Pictou County also plans to apply for about $20 million from Ottawa.


Gregg MacDonald, who lives in Moose River, N.S., and is a citizen member of an ad hoc committee set up by the county to study the rural internet issue, said he initially supported the idea of municipal ownership.

But he's now starting to have concerns because of how long it's taking to get the network up and running. He noted a neighbour hooked up with Starlink, a satellite internet service, and "he's happy as can be with it."

"He's not going to be a county customer," said MacDonald.

Pictou County started the project in March 2020 with an initial $11 million. It is being built by a consortium led by Nova Communications.

Deborah Page, a spokesperson for Develop Nova Scotia, said the agency had entered into negotiations with the county about funding the project, but "were unable to reach a conclusion." She said the county's "numbers changed quite a few times as they were having those negotiations," and Develop Nova Scotia concluded they were not the best bid.

Annapolis County is the only other municipality leading a project, but councillors there are reconsidering municipal ownership. The county has put $13 million into a $17 million project.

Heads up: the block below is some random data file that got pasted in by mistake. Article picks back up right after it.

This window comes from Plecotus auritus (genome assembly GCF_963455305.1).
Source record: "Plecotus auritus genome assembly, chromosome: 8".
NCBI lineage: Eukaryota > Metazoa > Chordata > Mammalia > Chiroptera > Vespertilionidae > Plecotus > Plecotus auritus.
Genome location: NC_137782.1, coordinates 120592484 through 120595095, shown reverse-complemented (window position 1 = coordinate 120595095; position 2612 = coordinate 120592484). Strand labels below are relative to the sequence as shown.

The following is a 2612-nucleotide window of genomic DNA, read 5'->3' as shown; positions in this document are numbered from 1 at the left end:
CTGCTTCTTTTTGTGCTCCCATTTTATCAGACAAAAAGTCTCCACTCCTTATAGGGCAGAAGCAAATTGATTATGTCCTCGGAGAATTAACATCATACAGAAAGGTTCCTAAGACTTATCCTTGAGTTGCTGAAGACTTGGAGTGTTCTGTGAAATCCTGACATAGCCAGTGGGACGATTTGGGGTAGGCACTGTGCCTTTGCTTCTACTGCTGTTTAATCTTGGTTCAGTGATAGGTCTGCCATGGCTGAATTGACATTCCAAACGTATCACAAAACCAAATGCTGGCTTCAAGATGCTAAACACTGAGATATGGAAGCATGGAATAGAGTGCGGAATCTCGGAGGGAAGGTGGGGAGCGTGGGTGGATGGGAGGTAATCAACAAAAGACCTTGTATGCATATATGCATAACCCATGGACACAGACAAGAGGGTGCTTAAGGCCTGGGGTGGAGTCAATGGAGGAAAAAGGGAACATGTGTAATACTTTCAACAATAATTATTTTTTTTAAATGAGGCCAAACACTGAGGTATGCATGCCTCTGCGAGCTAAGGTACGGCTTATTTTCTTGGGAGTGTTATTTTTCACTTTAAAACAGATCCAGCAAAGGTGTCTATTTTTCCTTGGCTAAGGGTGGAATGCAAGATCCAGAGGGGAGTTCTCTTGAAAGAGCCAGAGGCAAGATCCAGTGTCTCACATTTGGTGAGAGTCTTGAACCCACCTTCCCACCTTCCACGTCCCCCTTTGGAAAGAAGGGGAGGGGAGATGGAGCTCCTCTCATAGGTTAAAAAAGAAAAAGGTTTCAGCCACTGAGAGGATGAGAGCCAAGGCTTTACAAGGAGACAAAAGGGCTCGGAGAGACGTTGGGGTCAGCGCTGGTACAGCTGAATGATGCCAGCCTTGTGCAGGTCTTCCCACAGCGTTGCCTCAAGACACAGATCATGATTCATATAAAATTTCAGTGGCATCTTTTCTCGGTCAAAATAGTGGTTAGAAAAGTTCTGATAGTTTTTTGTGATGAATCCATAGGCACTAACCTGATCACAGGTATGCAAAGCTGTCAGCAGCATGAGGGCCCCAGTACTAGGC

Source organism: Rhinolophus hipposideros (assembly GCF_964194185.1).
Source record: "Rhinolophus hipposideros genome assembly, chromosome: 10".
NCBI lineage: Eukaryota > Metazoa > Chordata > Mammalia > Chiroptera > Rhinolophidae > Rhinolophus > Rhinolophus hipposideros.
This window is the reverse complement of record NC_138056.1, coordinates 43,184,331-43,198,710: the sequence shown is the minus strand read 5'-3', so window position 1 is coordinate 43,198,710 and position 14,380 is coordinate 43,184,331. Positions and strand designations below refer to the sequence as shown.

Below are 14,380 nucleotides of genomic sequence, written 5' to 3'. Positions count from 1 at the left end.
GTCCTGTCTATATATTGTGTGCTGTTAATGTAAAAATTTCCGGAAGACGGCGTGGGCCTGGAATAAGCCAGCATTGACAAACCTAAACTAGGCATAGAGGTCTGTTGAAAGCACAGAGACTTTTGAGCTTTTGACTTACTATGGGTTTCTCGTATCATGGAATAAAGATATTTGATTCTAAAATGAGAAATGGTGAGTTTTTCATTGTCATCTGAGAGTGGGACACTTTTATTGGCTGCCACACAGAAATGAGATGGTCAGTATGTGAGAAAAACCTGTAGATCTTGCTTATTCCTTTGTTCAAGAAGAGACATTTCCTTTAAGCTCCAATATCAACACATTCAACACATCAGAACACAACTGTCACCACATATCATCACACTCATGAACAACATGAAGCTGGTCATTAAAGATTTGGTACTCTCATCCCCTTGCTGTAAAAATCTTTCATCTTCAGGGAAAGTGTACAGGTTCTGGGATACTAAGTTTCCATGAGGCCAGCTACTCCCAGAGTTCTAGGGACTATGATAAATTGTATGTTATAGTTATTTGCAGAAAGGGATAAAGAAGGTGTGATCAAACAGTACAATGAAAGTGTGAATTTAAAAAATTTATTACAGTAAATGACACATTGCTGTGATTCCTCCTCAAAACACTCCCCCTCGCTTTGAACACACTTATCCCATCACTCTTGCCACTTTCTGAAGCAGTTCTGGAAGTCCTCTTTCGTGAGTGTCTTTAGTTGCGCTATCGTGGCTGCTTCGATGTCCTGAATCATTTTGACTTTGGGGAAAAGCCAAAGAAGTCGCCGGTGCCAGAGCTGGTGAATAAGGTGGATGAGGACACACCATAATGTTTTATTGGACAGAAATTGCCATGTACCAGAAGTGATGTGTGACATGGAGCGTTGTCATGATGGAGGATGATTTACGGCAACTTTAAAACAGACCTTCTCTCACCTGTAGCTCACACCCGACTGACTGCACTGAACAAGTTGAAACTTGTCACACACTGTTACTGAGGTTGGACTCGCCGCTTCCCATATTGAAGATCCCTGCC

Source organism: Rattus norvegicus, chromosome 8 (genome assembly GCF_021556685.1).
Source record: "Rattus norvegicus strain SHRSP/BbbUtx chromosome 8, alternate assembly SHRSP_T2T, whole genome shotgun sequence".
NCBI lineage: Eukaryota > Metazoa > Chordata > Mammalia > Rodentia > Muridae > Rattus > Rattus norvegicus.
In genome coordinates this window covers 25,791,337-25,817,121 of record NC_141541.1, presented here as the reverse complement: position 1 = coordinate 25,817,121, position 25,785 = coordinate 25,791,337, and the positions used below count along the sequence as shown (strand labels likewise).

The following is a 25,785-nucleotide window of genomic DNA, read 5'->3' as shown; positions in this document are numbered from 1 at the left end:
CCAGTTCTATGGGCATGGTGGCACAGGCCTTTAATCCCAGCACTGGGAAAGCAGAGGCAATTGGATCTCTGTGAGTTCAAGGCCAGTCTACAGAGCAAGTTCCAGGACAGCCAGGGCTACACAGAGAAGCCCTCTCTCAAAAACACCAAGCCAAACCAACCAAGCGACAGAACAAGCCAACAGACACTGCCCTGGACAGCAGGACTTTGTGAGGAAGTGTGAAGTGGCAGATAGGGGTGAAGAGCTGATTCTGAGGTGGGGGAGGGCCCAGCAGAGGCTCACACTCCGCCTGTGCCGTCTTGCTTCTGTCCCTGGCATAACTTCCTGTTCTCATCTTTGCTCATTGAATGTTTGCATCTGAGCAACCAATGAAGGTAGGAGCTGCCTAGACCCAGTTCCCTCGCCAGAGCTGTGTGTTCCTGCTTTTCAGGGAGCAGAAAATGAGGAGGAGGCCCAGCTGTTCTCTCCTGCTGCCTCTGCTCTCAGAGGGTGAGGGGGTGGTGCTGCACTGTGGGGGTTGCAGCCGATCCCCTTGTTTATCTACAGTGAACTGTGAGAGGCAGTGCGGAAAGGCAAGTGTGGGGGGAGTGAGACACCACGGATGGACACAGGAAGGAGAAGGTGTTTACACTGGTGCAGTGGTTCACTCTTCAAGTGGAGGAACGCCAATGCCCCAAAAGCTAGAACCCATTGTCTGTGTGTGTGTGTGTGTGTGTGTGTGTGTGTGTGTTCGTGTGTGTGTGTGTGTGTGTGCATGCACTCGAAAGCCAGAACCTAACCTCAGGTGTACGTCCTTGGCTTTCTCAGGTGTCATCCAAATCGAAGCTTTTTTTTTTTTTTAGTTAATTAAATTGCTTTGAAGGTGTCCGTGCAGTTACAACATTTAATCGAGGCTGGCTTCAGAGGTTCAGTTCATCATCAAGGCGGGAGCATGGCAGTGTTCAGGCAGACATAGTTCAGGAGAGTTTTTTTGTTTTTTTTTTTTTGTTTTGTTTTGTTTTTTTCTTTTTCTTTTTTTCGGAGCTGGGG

Warden Alan Parish would not comment on the possibility of selling the network before it's discussed at a county council meeting. Seaside Communications is supposed to manage the system for Annapolis. The company has recently been sold to Rogers.

'Game changer'

By contrast, Antigonish County is one of the municipalities allowing Develop Nova Scotia and private companies to handle the construction and operation of the internet system.

"We looked at other options, but were advised to stick to our knitting," said Warden Owen Carrigan. "Technology changes so quickly … we didn't have the expertise and it wasn't something that we were interested in taking on."

The county has not put any municipal money into the high-speed internet work. It expects to have almost 100 per cent coverage when all work is completed by the end of 2023.